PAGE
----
18 July 2016

IMF expects economic growth in the Kyrgyz Republic to reach 2.2% in 2016

An International Monetary Fund (IMF) mission led by Edward Gemayel visited Bishkek in the Kyrgyz Republic from July 8 to 14 to take stock of the latest economic developments and prepare the ground for the third review mission under the Extended Credit Facility (ECF), tentatively scheduled for the second half of September.

At the conclusion of the visit, Gemayel issued the following statement, which conveys preliminary findings after the visit, and do not necessarily represent the views of the IMF’s Executive Board:

“After a difficult start of the year, the pressures on the economy are beginning to moderate, helped by a stabilising regional context. In the first half of 2016, overall and non-gold growth reached -2.3% and 1.2% year-on-year, respectively. Inflation is subdued at 1.3% year-on-year, at the end of June, whereas the som (Editor's note: the som is the currency of the Kyrgyz Republic) has appreciated by 11.3% by early July. For 2016 as a whole, growth is expected to reach 2.2%, while inflation will remain below 3.5%.

“The government should make every effort to keep the fiscal deficit in 2016 within the budgeted 4.5% of gross domestic product (GDP). Meeting this target will require significant efforts aimed at increasing revenues and controlling expenditures. In this context, the recent introduction of a new VAT exemption on imported grain is counterproductive and should be reversed.

“From 2017 onwards, the budget should continue the path of fiscal consolidation, thereby helping to maintain public debt at a sustainable level. Revenues should benefit from the full effect of measures implemented in 2016 to improve tax policies and administration, in addition to rationalising non-priority expenditures. Refraining from spending pressures will be critical in the run-up to next year’s presidential election.

“The National Bank of Kyrgyz Republic (NBKR) should continue to limit interventions only to smooth excessive volatility and allow the som to move in line with fundamentals. The recent appreciation of the exchange rate calls for a careful foreign exchange intervention policy that strikes a balance between financial sector stability and external competitiveness.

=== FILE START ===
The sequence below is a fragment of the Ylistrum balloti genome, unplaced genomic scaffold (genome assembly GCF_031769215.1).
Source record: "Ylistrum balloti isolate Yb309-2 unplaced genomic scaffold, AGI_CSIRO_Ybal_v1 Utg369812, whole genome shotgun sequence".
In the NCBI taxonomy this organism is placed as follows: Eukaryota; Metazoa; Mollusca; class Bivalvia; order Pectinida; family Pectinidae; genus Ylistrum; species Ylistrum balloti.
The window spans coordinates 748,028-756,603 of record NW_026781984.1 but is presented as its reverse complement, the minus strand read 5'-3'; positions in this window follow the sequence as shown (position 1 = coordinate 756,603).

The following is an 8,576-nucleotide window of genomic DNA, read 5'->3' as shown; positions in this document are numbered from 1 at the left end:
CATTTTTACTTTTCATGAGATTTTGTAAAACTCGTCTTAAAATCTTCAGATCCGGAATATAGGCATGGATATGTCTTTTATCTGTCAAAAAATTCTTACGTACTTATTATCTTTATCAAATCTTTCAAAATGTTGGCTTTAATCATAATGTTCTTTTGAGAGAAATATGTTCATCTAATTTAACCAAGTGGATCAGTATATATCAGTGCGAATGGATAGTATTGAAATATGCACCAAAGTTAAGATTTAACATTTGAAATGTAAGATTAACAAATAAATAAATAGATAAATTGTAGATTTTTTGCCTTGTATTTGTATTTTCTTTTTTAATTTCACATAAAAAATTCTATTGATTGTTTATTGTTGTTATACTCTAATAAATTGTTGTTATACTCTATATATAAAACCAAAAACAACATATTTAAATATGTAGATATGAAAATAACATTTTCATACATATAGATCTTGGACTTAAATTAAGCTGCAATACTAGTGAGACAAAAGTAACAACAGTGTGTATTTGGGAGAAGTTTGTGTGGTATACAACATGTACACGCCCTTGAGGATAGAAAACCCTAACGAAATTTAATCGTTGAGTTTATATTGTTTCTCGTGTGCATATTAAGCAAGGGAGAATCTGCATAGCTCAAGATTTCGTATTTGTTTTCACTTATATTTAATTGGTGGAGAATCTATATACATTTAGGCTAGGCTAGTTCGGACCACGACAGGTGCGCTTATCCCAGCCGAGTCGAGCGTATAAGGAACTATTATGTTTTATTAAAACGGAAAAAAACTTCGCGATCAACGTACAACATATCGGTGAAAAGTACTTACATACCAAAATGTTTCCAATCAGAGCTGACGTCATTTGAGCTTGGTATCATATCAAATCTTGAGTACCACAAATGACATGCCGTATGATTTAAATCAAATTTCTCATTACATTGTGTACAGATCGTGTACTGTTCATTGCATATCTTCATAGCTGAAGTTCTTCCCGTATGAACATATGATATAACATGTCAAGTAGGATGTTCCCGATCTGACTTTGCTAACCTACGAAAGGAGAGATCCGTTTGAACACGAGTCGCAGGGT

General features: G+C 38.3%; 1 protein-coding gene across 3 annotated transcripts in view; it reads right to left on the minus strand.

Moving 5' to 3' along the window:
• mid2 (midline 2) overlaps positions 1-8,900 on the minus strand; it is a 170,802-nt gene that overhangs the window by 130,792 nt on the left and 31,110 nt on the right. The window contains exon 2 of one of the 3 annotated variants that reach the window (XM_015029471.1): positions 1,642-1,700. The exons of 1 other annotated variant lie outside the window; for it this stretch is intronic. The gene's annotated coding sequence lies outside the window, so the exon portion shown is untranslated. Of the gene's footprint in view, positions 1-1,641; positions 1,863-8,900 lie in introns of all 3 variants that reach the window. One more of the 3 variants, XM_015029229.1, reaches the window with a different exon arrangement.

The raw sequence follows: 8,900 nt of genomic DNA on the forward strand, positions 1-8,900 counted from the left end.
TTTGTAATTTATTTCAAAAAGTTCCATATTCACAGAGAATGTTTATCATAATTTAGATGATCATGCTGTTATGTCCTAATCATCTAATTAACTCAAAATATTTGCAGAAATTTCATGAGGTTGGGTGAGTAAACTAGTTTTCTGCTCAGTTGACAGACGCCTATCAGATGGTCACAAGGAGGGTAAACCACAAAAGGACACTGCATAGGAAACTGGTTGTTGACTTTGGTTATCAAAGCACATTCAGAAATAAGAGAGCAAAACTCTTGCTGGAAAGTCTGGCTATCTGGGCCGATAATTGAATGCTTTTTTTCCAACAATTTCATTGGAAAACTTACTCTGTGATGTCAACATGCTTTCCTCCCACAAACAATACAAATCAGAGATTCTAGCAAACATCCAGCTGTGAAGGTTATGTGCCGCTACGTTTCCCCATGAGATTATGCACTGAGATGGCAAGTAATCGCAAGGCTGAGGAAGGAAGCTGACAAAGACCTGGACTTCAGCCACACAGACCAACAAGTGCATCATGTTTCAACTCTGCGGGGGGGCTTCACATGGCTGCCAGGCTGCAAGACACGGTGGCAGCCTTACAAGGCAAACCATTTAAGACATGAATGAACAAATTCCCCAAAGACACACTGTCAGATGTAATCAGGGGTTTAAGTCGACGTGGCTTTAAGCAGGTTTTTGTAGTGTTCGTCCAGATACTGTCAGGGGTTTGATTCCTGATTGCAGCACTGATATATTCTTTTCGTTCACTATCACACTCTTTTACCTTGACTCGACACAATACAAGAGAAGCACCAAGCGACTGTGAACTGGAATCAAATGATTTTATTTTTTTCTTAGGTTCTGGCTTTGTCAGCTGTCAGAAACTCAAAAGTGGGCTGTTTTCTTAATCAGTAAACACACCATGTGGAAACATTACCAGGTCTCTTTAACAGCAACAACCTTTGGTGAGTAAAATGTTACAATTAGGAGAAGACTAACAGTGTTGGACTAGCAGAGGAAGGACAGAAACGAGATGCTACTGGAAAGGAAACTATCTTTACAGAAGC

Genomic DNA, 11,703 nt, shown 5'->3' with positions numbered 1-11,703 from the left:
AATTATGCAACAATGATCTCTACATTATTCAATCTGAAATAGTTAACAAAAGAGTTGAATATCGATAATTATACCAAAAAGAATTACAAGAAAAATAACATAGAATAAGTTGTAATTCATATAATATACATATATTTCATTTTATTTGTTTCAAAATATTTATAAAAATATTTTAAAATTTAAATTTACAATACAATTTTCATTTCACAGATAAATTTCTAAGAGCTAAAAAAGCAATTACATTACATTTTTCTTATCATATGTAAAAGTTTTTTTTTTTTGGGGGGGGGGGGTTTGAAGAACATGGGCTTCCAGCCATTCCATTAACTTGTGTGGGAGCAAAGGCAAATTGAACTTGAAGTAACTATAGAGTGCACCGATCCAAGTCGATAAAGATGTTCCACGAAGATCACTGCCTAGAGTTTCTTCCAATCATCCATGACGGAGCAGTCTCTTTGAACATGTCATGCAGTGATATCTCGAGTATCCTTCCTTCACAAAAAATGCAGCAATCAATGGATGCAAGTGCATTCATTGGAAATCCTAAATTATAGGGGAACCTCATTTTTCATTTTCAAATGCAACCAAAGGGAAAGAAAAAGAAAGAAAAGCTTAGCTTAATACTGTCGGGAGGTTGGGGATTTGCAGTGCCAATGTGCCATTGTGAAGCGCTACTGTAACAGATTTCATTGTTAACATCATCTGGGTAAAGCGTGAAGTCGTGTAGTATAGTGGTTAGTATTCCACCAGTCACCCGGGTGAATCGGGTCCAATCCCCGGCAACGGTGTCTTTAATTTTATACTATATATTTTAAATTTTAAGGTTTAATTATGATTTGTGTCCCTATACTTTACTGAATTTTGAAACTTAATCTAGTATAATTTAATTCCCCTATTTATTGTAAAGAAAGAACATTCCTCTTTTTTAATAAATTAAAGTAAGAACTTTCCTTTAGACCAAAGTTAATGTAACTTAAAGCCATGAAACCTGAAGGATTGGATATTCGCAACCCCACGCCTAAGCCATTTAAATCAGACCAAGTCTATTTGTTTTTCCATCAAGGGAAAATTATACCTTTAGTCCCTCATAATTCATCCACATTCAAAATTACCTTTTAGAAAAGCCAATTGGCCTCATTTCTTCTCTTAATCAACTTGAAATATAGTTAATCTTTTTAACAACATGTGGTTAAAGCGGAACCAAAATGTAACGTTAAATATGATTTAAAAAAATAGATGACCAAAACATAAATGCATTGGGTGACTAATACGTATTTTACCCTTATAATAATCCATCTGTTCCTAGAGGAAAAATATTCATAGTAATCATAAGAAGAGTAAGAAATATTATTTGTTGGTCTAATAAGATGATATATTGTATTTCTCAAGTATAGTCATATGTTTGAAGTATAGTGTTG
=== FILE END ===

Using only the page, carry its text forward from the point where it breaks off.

“High banking sector vulnerabilities call for the immediate passage of the Banking Law, given its importance to preserving financial sector stability. The Law is essential to reduce the duplication and contradictions prevalent under the existing regulatory framework and strengthen the independence, governance, and transparency of the central bank. Unfortunately, key provisions aimed at establishing a modern and efficient bank resolution framework and protecting depositors’ rights have been removed from the Law during the second reading. The NBKR should exert every effort to preserve the key features of the Law and bring it in line with international best practice.

“The recent completion of the audits of the Debt Resolution Agency (DEBRA) and the banks under its management, as well as the liquidation of the first two banks are important steps forward. Additional efforts are needed to complete the liquidation of all banks under DEBRA by the middle of next year."